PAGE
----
FF3 Wants to Let Filmmakers Finance Movies With NFTs
The democratization of content creation has long been the promise of Web3 and NFTs.
- A new platform called FF3 will allow filmmakers to fund their projects through the sale of NFTs that include intellectual property rights.
- In addition to standard perks like collectibles, some of the NFTs will include the right to a share in the film's revenue.
- The innovation is part of growing wave of interest in NFTs within the film industry.
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FF3, a platform allowing independent filmmakers to finance their projects through NFT sales, will launch its first film financing project later this month. Titled “The Dead of Winter,” the raise is part of a larger wave of interest in NFT financing within the film industry.
A Boost for Indie Filmmakers
Goldfinch, a London-based entertainment financing group, has announced the launch of FF3, a platform for financing independent filmmakers through NFT sales that grant partial ownership rights over the film’s IP, among other benefits.
Through the platform, token holders will get access to varying tiers of NFTs, from collectibles like posters, directors’ notes, and scripts, to more exclusive perks such as access to the key filmmakers. Additionally, some of the NFTs will include ownership rights over the project’s intellectual property, which will entitle the holders to a share in the film’s revenue. Owners will also be able to resell the NFTs on the secondary market, thus enabling continuing royalties for the filmmakers and token holders.
The first film to launch on the FF3 platform is Stephen Graves’ horror thriller, The Dead of Winter. It will launch its funding round on FF3 on Jan. 24.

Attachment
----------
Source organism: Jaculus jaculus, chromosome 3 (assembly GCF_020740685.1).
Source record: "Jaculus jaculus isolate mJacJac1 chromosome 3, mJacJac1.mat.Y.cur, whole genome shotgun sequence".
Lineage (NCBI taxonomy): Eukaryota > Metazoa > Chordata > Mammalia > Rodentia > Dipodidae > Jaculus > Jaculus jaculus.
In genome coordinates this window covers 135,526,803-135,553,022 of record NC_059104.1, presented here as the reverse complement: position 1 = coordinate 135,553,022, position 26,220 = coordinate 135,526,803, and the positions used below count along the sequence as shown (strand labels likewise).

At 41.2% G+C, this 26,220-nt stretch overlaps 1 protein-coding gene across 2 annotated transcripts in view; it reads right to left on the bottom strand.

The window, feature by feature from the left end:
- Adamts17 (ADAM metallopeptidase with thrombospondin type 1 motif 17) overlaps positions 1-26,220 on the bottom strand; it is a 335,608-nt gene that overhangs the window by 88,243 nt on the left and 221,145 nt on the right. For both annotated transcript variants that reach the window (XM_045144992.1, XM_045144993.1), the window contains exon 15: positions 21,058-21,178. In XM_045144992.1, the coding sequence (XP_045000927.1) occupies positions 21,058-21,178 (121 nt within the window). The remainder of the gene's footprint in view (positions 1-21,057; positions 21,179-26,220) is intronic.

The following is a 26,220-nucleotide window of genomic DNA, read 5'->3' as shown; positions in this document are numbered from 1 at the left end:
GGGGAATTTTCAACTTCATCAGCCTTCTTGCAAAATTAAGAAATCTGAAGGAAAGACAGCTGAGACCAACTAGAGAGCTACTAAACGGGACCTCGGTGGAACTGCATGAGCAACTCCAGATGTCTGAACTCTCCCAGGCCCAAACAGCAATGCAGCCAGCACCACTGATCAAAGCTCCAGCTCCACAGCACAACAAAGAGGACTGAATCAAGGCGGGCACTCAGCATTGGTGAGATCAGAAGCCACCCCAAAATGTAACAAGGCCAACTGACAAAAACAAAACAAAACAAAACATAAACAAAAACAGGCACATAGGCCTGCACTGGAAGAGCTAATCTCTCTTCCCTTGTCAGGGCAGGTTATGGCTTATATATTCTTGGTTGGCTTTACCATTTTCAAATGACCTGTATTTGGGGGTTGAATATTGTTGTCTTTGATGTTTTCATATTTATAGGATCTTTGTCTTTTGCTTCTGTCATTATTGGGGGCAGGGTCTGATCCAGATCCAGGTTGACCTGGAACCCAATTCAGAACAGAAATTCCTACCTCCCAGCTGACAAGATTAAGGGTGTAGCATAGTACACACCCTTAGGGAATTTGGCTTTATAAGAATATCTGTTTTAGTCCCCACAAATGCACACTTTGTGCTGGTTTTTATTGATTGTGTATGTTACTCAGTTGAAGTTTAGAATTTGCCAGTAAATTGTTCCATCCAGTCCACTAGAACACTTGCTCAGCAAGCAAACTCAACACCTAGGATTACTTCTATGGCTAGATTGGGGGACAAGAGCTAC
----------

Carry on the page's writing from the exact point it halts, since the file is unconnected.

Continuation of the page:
According to Goldfinch, filmmakers stand to benefit from this for several reasons, including transparent ownership, access to multiple revenue streams, access to financing in cryptocurrency, and royalty payments through secondary market sales.
Nick Sadler, the founder of the First Flights program funding FF3, emphasized the difficulty independent filmmakers typically experience in trying to finance original content in a press release. He said:
“There are limited options for emerging and established indie filmmakers to develop, fund and distribute their content, which means filmmakers choose between sacrificing ownership and control of their ideas or falling outside of the modern distribution and financing structures, which can leave worthy individuals, topics, and themes unfunded and underrepresented.”
Sadler said that using Web3 technology to fund movies was “a natural evolution” for First Flights given its focus on community building and added that he saw potential in the technology.
According to Goldfinch Chief Operating Officer Phil McKenzie, the project may also have a DAO in the works. “Our vision is to establish a decentralized and autonomous decision-making community for patrons and creators to connect, create, and distribute film content,” he said, adding that its goal was to support new filmmakers as well as more established names in the industry.
DAOs, otherwise known as decentralized autonomous organizations, are increasingly gaining traction among crypto natives for non-crypto related activities . Late last year, a DAO known as ConstitutionDAO attempted to buy the a rare physical copy of the U.S. Constitution—it ultimately failed to do so, but it managed to raise more than $45 million in the attempt. PleasrDAO, a group originally formed to acquire an NFT by the crypto artist pplpleasr, also made headlines in October when it bought Wu-Tang Clan’s one-of-a-kind album “Once Upon a Time in Shaolin.” More recently, a DAO called BlockbusterDAO has emerged to buy out the now-defunct Blockbuster Video brand from Dish Network.
Disclosure: At the time of writing, the author of this feature owned ETH and several other cryptocurrencies.